Troubadour: Can’t say I remember needing the word before
By Hudson Old
Tuning in to Professor Steve Howell’s lyrical-musical lectures ever time I crank the pickup stereo’s expanded my brain. I’m prob’ly smarter than y’all now.
I’m smug knowing “When It’s Sleepy Time Down South” was once Louie Armstrong’s tribute to Dixieland Jazz pouring down the Mississippi into the port of New Orleans. Hearing Professor Howell and the Mighty Men turn its melody into a riverboat paddle wheeler on a moonlit night taking me where I’ve never been makes me a philosopher.
Is it wrong for a troubadour (sic – I looked it up) to love his guitar? A Texas board room oil baron, Professor Howell would as soon be playing a honky tonk. I know, I was there. As an emerging music critic, I drove 50 miles to Marshall where he was booked for a Wednesday-night show.
A classical guitarist, Dan Summer took the distance trophy for driving up from Louisiana to accompany Professor Howell at OS2. OS2 is either a place with linen table clothes attached to an old railroad town tavern, or a tavern attached to a restaurant with a selection of Vegan, Organic and Non-GMO entres on the menu alongside marinated crab claws and filet mignon.
Either way, carry your wallet.
I got there in time to see Professor Howell and wife Leigh picking up the check for Mr. Summer’s meal.
“I take good care of good musicians,” Mr. Howell said. Also, I checked the spelling on “troubadour” before I started tossing out French, probably a residual effect of going in a bar with no pool tables. A beatnik could play bongos in there.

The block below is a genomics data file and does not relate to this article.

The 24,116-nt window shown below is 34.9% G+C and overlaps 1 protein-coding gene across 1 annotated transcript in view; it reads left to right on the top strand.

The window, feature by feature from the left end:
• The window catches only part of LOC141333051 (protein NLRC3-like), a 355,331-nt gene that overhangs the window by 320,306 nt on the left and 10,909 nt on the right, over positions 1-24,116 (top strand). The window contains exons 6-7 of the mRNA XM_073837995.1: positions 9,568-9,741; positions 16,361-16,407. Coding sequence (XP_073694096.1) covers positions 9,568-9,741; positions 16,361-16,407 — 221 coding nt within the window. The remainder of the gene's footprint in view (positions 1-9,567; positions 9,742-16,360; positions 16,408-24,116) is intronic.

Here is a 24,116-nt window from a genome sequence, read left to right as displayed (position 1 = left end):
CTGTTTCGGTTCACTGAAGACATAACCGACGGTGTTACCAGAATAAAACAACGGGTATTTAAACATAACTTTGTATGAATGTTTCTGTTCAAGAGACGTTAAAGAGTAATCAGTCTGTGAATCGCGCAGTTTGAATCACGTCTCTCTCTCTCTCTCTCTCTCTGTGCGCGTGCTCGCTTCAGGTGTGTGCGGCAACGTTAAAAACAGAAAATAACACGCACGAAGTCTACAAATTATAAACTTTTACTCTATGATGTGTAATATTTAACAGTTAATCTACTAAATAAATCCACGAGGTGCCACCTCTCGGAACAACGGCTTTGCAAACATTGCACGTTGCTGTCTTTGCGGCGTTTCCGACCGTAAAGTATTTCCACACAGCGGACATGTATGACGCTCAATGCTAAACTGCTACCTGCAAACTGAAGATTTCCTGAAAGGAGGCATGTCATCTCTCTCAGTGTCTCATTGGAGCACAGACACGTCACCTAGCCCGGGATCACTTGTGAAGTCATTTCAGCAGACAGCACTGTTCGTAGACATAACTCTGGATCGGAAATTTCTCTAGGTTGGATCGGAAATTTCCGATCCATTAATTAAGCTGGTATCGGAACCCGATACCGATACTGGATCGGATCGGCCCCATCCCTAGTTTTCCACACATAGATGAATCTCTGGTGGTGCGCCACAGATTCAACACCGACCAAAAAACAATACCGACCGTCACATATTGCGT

Dan Summer morphed into an on-stage virtuoso straight out of central casting. If I’d had a movie camera on him, I’d have been a motion picture maker to boot. Playing into a waking dream, on request he blended into the Professor’s rendition of “Bye Bye Blackbird.”
Y’all know that one? It’s an old standard from 1926. If riding the river on the Armstrong piece takes you where you’ve never been, “Bye Bye Blackbird’s” about finding your way home to love from anywhere. Easy lyrics, road-rhythm melodic, I got it down my heart.
Played live, it had the same effect on the fellow singing to his wife as they danced as it does when I perform live with the pickup stereo. The way Professor Howell arranged it for pickup-cab studio sessions, the first time it comes around on the guitar I sound best running 60 with the windows down. We shower down on it when the professor comes in singing background for me the second time around.
We’re so good we do it one more time as an encore.
“Pack up all my cares and woes, here I go, singin’ low, Bye, Bye Blackbird,” we croon.
The way I got to be an expert, if you can find one of the professor’s CD’s it comes with the course curriculum. He prints up nut-shelled accounts of the music he sings, tales of where it’s from, stories from the fires of ancient camps.
Checking Amazon, I’ve just found a couple of used copies of “Out of the Past” for under $5. Recognizing what he’s got, some scalper with a mint-in-original packaging copy is asking $50.
Checking with management, I’ve found that most of the rest of seven-album library of Steve Howell and the Mighty Men curriculum is available on Amazon. They’re distributed by Portland-based Burnside Distribution Corporation. Individual cuts of “Bye, Bye Blackbird” and “When It’s Sleepy Time Down South” can be picked up at the online iTunes store.
“stevehowell.ws” gets you to the website.
Subscription-serious music lovers should tune in Sirius XM Radio’s “Bluesville Channel” where the new release “Good As I’ve Been To You” climbed to number 11 the second week of June.
I’ll be criticizin’ that one and have more to say about the on-beat but off-the-beaten trail Marshall home of different music in an upcoming piece.